Rectoperineal fistula Rectovestibular fistula Anal stenosis Rectal atresia Imperforate anus without fistula Cloacal malformations with short common channel (measuring o3 cm from the perineum to first bifurcation) Cloacal malformations with long common channel (measuring 43 cm from the perineum to first bifurcation)

Males

Rectoperineal fistula Anal stenosis Rectal atresia Imperforate anus without fistula Rectourethral (bulbar) fistula Rectourethral (prostatic) fistula Rectovesical fistula

Complex defects (both genders)

Cloacal dysgenesis (also known as urorectal septum malformation) Cloacal exstrophy Covered cloacal exstrophy

Adapted from Levitt and Peña.18

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Figure 9 A 20-week female fetus with cloacal malformation. (A) Sagittal US image shows megacystis (asterisk) and adjacent dilated distal colon (arrow). The detection of a few subtle echogenic foci within the distal bowel (dashed arrow) was concerning for enteroliths. Fetal MRI coronal T2-weighted (B) and T1-weighted (C) images. The dilated bowel seen on US correlates with a dilated blind-ending distal colon, as expected for an anorectal malformation (arrow). In this case, the signal content in that dilated bowel had no obvious increased fluid content. The combined use of both techniques helped provide a confident diagnosis of cloacal malformation.

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Figure 10 A 29-week female fetus with a long common channel cloaca. Fetal MRI sagittal T2-weighted midline (A) and right parasagittal (B) images show megacystis (asterisk) anterior to a very large hydrocolpos (curved arrow) with layering lower T2 signal content (arrowhead) and ascites (a). The most distal bowel (arrow) is dilated, located very high in the abdomen, and contains abnormally increased T2 signal, which supports increased fluid content and cloacal malformation.

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Figure 11 A 21-week male fetus with cloacal dysgenesis. (A) Fetal MRI sagittal T2-weighted image shows megacystis (asterisk) and multicystic dysplastic appearance of the left kidney (LK). In the setting of severe oligohydramnios, the chest (curved arrow) is small and the lower limb (L) abuts the anterior abdominal wall. (B) Right parasagittal oblique T1-weighted image shows an abnormally high and dilated rectum (arrow) with normal signal. The right kidney (RK) had a multicystic dysplastic appearance as well. Urethral atresia and blind-ending colon connected to the obstructed bladder in conjunction with a smooth perineum and abnormal genitalia were found at necropsy.

urinary tract with subsequent development of perinephric urinomas and urinary ascites.29 In female fetuses, ascites can also be seen in the context of a cloacal malformation (Fig. 10) and urogenital sinus (Fig. 12). Urine and meconium in the former or urine in the latter could reach the peritoneal space through the genital tract, leading to hydrocolpos and intraperitoneal fluid.24 In the context of any obstructive uropathy, the kidneys may become echogenic and eventually develop

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cortical cysts.30 In early stages, these cystic changes are detected only (or better) with fetal MRI (Fig. 13).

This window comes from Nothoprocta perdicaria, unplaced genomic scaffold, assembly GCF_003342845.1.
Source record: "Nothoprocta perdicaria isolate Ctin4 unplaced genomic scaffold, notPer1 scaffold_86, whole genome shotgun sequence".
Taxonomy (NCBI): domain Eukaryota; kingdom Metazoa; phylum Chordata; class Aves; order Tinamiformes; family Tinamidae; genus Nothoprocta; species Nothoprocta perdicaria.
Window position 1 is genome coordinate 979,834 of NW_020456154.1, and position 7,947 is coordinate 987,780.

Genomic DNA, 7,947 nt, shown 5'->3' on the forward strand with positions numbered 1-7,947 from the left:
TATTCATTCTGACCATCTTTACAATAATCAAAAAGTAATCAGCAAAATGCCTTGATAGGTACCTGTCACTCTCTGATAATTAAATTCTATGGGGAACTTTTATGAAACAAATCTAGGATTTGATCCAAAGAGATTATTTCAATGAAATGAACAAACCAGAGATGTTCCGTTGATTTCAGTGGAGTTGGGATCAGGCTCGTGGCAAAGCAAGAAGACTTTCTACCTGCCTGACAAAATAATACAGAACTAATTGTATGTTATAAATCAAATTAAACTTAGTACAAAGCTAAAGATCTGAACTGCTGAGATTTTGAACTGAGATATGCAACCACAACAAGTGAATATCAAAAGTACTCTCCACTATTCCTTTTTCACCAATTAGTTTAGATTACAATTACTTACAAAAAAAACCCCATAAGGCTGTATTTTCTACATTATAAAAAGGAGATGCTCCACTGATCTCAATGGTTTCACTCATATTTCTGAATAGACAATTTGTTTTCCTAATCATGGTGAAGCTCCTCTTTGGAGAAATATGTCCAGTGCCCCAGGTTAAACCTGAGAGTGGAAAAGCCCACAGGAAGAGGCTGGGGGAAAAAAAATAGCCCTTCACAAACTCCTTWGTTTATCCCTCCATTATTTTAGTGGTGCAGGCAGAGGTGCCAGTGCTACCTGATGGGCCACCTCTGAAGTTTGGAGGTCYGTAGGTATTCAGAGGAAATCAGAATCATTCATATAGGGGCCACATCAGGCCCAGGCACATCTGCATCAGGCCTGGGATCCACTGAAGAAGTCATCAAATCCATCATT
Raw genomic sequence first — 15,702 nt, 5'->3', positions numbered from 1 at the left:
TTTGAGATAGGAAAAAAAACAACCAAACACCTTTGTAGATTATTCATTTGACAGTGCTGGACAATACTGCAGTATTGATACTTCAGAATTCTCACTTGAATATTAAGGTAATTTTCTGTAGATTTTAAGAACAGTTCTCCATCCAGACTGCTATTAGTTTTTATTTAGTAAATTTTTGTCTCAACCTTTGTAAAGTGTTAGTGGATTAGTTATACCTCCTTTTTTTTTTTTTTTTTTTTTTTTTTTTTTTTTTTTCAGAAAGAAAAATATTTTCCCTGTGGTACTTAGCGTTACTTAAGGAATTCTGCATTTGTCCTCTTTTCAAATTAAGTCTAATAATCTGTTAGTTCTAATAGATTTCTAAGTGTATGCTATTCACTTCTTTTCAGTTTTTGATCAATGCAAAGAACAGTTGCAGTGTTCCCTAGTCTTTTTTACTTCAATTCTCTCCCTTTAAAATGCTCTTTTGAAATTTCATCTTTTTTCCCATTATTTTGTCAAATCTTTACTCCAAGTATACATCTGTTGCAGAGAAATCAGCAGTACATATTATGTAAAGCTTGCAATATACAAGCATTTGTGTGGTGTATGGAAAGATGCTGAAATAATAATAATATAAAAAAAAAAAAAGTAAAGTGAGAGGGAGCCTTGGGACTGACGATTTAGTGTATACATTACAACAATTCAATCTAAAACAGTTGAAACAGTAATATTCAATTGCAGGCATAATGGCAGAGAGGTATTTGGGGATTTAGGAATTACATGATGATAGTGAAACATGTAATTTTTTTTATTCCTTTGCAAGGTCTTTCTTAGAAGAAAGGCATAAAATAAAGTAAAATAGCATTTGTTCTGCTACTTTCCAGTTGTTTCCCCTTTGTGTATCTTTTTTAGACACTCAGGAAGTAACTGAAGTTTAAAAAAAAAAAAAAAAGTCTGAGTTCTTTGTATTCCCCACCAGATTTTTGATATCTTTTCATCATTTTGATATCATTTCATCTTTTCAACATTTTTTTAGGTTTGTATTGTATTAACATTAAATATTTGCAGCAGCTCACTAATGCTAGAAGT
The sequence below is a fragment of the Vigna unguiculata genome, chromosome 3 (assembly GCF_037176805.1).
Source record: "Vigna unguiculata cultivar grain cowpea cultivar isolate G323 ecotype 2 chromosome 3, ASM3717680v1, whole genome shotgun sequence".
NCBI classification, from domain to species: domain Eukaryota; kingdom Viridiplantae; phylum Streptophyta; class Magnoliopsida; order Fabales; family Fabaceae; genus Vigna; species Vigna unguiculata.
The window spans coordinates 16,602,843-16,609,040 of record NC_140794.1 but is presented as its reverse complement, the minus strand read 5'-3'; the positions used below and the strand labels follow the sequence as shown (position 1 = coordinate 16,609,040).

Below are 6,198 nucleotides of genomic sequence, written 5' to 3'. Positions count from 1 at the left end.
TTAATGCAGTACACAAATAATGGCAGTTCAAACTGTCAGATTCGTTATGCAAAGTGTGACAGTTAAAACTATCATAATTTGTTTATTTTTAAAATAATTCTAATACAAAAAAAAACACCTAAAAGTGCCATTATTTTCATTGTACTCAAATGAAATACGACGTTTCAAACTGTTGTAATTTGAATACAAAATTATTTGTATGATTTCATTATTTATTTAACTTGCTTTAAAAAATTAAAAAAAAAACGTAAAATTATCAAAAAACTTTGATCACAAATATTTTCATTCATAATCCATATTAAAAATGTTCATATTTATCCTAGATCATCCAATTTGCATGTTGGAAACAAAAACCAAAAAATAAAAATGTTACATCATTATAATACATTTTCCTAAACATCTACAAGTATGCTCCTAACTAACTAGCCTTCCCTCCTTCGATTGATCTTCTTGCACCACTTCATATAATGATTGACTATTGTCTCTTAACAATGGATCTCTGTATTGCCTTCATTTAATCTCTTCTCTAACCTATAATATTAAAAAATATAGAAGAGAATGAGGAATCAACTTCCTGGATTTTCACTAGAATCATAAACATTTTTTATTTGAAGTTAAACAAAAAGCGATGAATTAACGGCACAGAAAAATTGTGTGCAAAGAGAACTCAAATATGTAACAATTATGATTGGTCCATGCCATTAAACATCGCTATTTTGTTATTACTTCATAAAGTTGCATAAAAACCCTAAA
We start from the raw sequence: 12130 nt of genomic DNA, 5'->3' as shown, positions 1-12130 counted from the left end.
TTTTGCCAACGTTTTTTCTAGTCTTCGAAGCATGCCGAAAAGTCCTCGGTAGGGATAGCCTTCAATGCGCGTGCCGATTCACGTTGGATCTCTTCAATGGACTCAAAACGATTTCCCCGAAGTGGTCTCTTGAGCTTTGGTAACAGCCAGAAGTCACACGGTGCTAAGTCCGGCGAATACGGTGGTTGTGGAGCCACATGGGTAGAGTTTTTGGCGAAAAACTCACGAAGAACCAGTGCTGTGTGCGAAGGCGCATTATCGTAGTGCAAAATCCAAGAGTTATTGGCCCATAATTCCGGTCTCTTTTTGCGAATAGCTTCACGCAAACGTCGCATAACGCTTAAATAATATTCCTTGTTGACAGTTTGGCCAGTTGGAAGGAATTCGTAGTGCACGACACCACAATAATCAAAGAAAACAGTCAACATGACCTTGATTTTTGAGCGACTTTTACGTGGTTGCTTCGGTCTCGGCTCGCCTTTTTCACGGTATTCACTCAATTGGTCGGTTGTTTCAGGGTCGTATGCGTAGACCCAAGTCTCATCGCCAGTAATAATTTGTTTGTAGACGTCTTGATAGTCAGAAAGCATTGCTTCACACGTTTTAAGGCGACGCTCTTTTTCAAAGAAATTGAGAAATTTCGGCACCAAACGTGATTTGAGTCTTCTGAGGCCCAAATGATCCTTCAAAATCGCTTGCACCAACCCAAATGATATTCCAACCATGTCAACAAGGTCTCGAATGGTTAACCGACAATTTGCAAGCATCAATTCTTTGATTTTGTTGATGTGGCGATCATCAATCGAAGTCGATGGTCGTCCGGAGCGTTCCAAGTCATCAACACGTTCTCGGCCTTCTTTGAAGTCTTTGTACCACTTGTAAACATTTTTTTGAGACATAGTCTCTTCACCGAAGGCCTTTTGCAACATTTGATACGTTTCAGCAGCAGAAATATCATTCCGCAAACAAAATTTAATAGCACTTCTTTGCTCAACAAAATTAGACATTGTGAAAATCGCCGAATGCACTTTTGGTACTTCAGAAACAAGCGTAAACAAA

Spine Careful evaluation of the spine should be performed with both techniques, although fetal MRI allows a more precise assessment. Spinal dysraphic defects, segmentation anomalies, and

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Figure 12 Fetal MRI on a 27-week female fetus with urogenital sinus. (A) Sagittal T2-weighted image. There is a partially septated hydrometrocolpos (curved arrow) posterior and superior to a normal size bladder (asterisk), ascites (a) and ambiguous genitalia (arrowhead). (B) Sagittal T1-weighted image shows a normal rectum (arrow) posterior to the hydrometrocolpos (curved arrow).

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Figure 13 US and fetal MRI images in a 20-week male fetus with lower urinary tract obstruction and cystic renal dysplasia. (A) Axial US image through the upper abdomen shows an enlarged bladder (curved arrow) and absent amniotic fluid. There is associated bilateral urinary tract dilatation (asterisk) and small cortical cysts in the left kidney (arrow) consistent with cystic renal dysplasia. Corresponding fetal MRI axial (B) and coronal (C) T2-weighted images depict bilateral cystic renal dysplasia. There are multiple abnormal high-T2-signal renal foci consistent with small bilateral renal cysts.

tethered cord (Fig. 6) can be seen in the context of an underlying anorectal malformation and could also point toward a syndromic association, such as VACTERL.12,31

Differential Diagnosis of Fetal Megacystis Megacystis can be seen because of lower urinary tract obstructions. However, in other cases the underlying problem is not a congenital malformation but bladder dysfunction (Table 2).2,32 The clues collected during the imaging analysis help determine whether the megacystis is due to obstruction or dysfunction and which specific diagnosis or main differential considerations should be entertained.

Obstructive Megacystis When a lower urinary tract obstruction is severe enough, oligohydramnios is expected to develop, unless it is balanced by the effect of a combined upper gastrointestinal obstruction such as esophageal atresia in VACTERL association (Fig. 1).12 Obstructive megacystis in male fetuses is frequently owing to posterior urethral valves.33 Alternative diagnoses include urethral stenosis, and with a much earlier presentation, urethral atresia (Figs. 4 and 5).11,34 In females, obstructive megacystis can be seen with urethral stenosis or atresia and with cloacal malformations (Figs. 6, 7, 9, and 10). In both male and female fetuses, bladder outlet obstruction can be seen with cloacal dysgenesis (Fig. 11), ectopic or prolapsed ureteroceles, and pelvic masses such as type III-IV sacrococcygeal teratomas (Fig. 14).11,12,19,35 In all these scenarios, fetal MRI analysis of